Republican senators are standing pat on walkout

By on Sunday, June 23rd, 2019 in Local News

The Oregon Senate minus Republicans via Oregon Republicans Facebook page.

SALEM, Oregon – Monday is the fifth day of the walkout by Republican senators at the Oregon State Capitol. The GOP lawmakers were a no-show again when President Peter Courtney (D-Salem) banged the gavel for a Sunday session.

The senators are denying the Democratic supermajority a quorum to block a vote on House Bill 2020, which is commonly referred to as the cap and invest bill. It deals with reducing carbon emissions dramatically. Republicans and a few moderate Democrats say the measure will cause gasoline and natural gas prices to skyrocket but will not make an appreciable difference in the fight to cool global warming.

Sen. Bill Hansell (R-Athena) has told KUMA News that he and his peers are ready to stay out until the session is legally required to end on June 30. Umatilla County Sheriff Terry Rowan hopes they reach an agreement and come back in time to vote on House Bill 2449, which would increase the 75-cent per telephone 911 tax, which has not increased since it was first levied in 1991. The revamped version that passed the House of Representatives is smaller than the original proposal that would have seen the tax double.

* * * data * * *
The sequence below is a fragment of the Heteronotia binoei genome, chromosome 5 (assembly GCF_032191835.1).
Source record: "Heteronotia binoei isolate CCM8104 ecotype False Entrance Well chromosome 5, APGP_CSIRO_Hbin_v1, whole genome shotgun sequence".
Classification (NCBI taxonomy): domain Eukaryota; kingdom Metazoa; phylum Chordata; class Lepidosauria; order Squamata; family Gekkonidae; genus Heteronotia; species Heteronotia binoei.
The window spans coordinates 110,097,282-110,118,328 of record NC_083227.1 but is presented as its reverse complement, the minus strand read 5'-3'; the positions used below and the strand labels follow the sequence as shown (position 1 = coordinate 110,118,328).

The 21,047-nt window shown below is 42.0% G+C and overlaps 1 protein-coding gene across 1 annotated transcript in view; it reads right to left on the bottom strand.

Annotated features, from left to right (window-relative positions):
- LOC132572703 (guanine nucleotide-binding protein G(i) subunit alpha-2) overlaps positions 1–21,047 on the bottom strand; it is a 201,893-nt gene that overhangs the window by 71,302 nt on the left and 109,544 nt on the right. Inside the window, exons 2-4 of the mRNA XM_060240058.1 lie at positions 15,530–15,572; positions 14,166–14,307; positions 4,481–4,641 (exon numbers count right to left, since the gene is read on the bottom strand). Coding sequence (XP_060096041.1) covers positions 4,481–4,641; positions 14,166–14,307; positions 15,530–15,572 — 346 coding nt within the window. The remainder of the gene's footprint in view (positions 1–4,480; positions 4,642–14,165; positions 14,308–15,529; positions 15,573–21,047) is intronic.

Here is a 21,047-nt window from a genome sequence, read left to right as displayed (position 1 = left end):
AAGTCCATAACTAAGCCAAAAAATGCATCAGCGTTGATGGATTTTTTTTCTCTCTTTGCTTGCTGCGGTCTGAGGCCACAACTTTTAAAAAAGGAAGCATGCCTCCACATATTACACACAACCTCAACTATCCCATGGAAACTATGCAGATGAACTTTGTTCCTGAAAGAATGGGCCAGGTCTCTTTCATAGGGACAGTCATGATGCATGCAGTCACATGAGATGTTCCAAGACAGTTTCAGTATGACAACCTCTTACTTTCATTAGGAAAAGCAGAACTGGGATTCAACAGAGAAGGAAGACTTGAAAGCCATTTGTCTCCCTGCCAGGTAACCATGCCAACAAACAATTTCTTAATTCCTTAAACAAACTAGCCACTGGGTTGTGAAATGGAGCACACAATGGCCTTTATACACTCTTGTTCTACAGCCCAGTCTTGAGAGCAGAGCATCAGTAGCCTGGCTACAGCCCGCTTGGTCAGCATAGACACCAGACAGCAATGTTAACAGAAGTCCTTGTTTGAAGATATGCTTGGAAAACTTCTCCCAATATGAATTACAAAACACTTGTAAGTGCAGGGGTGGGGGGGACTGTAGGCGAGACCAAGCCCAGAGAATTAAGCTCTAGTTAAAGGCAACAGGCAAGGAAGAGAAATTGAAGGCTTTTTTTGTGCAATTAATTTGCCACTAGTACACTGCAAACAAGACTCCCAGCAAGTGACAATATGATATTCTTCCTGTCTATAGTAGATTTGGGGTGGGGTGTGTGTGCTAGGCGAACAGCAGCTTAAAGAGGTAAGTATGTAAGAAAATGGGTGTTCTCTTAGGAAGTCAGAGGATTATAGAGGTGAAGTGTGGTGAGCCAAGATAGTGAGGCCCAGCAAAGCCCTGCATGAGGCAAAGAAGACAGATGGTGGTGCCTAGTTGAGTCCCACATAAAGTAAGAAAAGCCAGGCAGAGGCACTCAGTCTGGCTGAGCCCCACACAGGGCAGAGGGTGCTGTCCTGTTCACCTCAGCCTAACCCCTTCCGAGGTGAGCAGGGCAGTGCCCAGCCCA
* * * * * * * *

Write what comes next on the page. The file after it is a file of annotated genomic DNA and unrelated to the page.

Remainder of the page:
“Under the bill, it’s going up 25 cents this year and then an additional 25 cents next year,” Rowan said. “It will help. I‘m not ever going to turn money down.”

Rowan said that if the measure passes, it would decrease the amount of money cities like Pendleton and Hermiston pay to use emergency dispatch. However, the change in the tax means it won’t be as big a relief as he originally expected.

“That (the doubled tax) would have really helped offset some of those other costs that are coming from various general funds, either from the county or community partners,” Rowan said.

There are only two communities that do not subscribe to Umatilla County Dispatch. They are Milton-Freewater and the Umatilla Tribal police and fire departments.

The bill, which is designed to help emergency services keep pace with rapidly changing technology, was introduced by Rep. Lynn Findley (R-Ontario). In the House of Representatives, Rep. Greg Smith (R-Heppner) voted in favor of it while Rep. Greg Barreto (R-Cove) voted against it.